Photo: Sky News
By Josh Rutland – Regular Contributor
The threat of terrorism is arguably one of the most defining issues shaping modern life. The urban landscape has become scarred with imposing security barriers and armed police officers seemingly stood in waiting for the next incident.
Yet when we envisage the danger of terrorism, many have an automatic diversion to Islamic fundamentalism which has dominated recent attacks. But with over a year of COVID-related isolation and with the evolving complexity of extremism, should we be more worried about the emergence of right-wing extremism?
The past year has been labelled a “perfect storm” for radicalisation. Millions locked inside with little contact with anything other than the internet. Vulnerable, impressionable and often young people are being fed an ideology of immense toxicity which inflicts a sense of hatred and anger while the authorities attempt to suppress this cancer on our society.
The head of counter-terrorism in the UK, Assistant Commissioner Neil Basu of the Metropolitan Police, said that hateful online content had set many young people on a path towards violent extremism.
He revealed that 17 children had been arrested on terrorism charges in the 18 months up to November 2020 with a further 1,500 referred to the national PREVENT programme illustrating the appalling situation.
But Mr Basu went on to describe the rapid proliferation of right-wing extremism as “a relatively new and worrying trend in the UK because just a few years ago we were not seeing anyone that young amongst our casework.”
He claimed that 10 out of 12 under 18s who were arrested for terrorism last year were linked to extreme right wing ideology, implying it is the next big issue for UK security as the younger generation gain their independence.
When questioned upon why right-wing extremism has risen, he indicated that the isolation of many young people during the COVID-19 pandemic has turned them towards the internet as a form of connection with the wider world.
This has enabled harmful online websites and social media pages to befriend them and engulf their lives with hate-fuelled conspiracies; this abhorrent form of grooming is fostering insecurity and division at a time when we need safety and unity.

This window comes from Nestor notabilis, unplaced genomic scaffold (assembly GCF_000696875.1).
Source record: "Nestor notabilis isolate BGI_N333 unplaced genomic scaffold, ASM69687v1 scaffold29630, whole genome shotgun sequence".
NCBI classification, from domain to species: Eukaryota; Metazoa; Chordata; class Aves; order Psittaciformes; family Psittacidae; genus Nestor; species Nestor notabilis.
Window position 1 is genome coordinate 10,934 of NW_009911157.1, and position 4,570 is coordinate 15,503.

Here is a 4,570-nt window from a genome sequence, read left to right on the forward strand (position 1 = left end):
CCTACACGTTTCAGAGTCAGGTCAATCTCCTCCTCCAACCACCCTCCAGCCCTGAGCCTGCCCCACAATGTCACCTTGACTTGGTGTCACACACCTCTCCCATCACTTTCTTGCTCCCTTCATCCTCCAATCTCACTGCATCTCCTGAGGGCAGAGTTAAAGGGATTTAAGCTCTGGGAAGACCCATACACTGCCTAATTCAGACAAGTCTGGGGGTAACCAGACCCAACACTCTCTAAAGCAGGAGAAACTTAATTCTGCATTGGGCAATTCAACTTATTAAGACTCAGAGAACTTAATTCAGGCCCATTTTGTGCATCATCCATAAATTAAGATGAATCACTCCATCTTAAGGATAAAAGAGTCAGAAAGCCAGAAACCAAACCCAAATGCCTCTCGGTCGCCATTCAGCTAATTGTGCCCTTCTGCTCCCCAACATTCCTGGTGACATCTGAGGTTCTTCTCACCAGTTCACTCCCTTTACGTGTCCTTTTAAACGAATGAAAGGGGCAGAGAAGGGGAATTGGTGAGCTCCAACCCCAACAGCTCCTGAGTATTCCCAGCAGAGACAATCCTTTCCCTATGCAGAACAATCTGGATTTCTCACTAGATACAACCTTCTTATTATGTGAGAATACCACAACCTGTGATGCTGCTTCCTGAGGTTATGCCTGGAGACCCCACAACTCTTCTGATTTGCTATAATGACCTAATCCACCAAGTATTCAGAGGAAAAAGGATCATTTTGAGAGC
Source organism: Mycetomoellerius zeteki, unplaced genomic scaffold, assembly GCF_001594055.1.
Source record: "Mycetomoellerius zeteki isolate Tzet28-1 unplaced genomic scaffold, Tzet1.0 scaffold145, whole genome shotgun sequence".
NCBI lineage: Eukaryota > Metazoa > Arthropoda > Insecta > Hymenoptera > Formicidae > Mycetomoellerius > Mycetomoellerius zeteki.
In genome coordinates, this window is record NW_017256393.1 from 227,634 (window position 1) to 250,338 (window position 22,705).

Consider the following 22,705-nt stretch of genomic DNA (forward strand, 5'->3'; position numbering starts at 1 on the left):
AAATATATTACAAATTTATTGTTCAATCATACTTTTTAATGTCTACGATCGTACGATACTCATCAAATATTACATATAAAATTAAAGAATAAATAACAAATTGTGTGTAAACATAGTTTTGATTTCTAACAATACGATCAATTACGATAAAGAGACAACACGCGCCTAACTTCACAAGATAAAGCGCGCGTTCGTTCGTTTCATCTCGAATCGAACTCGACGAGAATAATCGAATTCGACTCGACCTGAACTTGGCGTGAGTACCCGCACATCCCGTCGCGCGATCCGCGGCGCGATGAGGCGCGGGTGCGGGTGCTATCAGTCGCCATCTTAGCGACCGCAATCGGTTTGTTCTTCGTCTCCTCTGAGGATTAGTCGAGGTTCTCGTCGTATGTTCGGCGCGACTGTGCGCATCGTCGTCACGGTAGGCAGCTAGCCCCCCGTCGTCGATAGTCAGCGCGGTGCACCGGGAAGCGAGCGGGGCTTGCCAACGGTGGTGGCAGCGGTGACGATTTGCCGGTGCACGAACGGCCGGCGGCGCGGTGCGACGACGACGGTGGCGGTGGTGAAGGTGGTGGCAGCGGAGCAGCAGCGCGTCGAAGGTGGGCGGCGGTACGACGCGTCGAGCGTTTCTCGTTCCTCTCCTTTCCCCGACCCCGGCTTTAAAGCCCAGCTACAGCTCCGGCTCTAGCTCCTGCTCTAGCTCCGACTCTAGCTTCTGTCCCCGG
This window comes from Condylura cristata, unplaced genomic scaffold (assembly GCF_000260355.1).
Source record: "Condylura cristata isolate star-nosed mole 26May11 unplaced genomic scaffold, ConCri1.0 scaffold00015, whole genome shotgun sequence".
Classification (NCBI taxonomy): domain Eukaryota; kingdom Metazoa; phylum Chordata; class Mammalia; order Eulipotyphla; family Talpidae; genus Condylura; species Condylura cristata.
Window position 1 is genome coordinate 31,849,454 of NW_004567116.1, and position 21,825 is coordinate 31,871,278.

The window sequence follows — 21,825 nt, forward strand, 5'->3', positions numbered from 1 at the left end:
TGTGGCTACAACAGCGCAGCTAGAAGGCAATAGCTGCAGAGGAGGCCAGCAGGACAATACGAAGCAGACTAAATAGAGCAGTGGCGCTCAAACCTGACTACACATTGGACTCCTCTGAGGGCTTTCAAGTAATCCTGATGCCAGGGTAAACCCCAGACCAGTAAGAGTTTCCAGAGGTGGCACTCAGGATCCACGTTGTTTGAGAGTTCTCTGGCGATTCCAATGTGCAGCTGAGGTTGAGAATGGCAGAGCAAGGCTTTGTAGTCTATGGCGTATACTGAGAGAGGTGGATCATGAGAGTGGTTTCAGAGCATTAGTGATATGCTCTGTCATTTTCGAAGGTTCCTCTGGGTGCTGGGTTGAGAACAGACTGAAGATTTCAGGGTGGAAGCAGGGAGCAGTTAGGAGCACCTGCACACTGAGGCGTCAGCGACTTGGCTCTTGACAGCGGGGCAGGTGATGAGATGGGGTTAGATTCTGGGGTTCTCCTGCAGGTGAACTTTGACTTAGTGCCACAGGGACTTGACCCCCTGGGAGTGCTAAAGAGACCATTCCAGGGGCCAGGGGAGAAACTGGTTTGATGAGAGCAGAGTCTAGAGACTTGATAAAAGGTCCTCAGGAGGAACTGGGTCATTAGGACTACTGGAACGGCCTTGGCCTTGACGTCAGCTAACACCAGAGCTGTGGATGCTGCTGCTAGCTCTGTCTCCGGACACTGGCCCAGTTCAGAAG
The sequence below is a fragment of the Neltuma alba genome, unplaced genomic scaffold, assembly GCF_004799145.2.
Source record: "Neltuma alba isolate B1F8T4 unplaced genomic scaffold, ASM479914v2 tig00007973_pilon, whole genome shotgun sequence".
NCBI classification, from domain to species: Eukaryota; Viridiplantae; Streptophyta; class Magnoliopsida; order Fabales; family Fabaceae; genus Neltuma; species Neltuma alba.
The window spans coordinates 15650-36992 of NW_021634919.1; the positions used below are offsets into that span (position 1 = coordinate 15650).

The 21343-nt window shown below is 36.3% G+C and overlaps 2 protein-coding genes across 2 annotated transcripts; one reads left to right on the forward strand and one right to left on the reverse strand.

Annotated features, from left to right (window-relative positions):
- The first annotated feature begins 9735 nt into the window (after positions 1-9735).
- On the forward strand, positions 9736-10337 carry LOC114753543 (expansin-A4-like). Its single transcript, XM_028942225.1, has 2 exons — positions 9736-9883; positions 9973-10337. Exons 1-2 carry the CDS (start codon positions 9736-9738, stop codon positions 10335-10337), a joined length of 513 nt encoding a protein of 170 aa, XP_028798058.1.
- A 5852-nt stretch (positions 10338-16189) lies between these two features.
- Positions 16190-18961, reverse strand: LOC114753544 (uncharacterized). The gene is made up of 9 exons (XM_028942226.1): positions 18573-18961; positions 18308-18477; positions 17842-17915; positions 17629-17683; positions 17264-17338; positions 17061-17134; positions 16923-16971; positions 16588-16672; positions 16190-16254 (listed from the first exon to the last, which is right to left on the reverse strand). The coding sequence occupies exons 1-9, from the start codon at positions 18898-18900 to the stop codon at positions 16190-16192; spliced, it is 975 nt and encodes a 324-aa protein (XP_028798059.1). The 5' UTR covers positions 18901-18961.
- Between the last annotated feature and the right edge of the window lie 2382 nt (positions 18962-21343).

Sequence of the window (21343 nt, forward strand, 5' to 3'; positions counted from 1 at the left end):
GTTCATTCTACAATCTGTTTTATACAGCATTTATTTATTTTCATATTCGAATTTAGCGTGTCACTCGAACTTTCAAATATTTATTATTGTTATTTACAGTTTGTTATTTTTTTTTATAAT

The most recent case study encompassing the problem came just two months ago when the UKs youngest terror offender was convicted. A 16-year old boy from Cornwall admitted 12 offences relating to the possession and distribution of neo-Nazi terrorist material. The Old Bailey heard how at 13 he first downloaded a bombmaking manual from the internet and soon after joined an online forum named ‘Fascist Forge’.
The boy expressed racist, homophobic and anti-Semitic views on online platforms including orchestrating the killing of Jewish people and homosexuals. It appears incredibly sad, not to mention alarming, that a boy so young as 13 had access to such material online.
However right-wing extremism is often framed in the context of younger people, given the serious safeguarding issues connected with that. Yet that appears just one fragment of the problem with adults from all sections of society also participating in deplorable acts of terror.
The harrowing Finsbury Park mosque attack in 2017 saw Darren Osborne drive a van into a busy mosque killing one worshipper and injuring nine others. Prosecutors said they were “clear throughout that this was a terrorist attack” – a resultant tragedy of right-wing radicalisation.
Even the institutions we entrust to protect us have been permeated by right-wing extremists. Just last month the Metropolitan Police came under fire after one of their officers, PC Ben Hannam, was convicted of being part of the banned neo-Nazi group National Action.
Hannam was later found to have posed in neo-Nazi propaganda video and detectives found terrorist material at his home. Is there any section of society which right-wing extremism has not infiltrated?
Despite this, the newly-appointed Head of MI5 claimed last year that while far-right extremism is growing it is by no means on “the same scale as Islamist extremist terrorism”. Ken McCallum told reporters that far-right conspiracies account for just 30% of major terror plots, inferring that Islamic fundamentalism remains the most worrying.
He continued by stating how Islamic fundamentalism is much more coherent, operating across the globe with international links. Organisations such as al Qaeda or ISIS act as a “unifying purpose” by pooling together combined ambitions to spread fear.
Conversely, far-right extremism is seemingly a disorganised phenomenon where lone individuals or very small groups seek to spread hate. The revelations of Mr McCallum do not cast doubt on the dangers of far-right radicalisation but imply UK security is more likely to be compromised by existing threats.
But as our internet use increases and the number of suspects (especially those in their adolescent years) implicated by far-right extremism rise, we must show greater concern for the consequent risks on our society.
The long-term ramifications of more and more people being corrupted with harmful material remains unknown, but there is no doubt that right-wing extremism has the potential to be the next big threat facing the United Kingdom.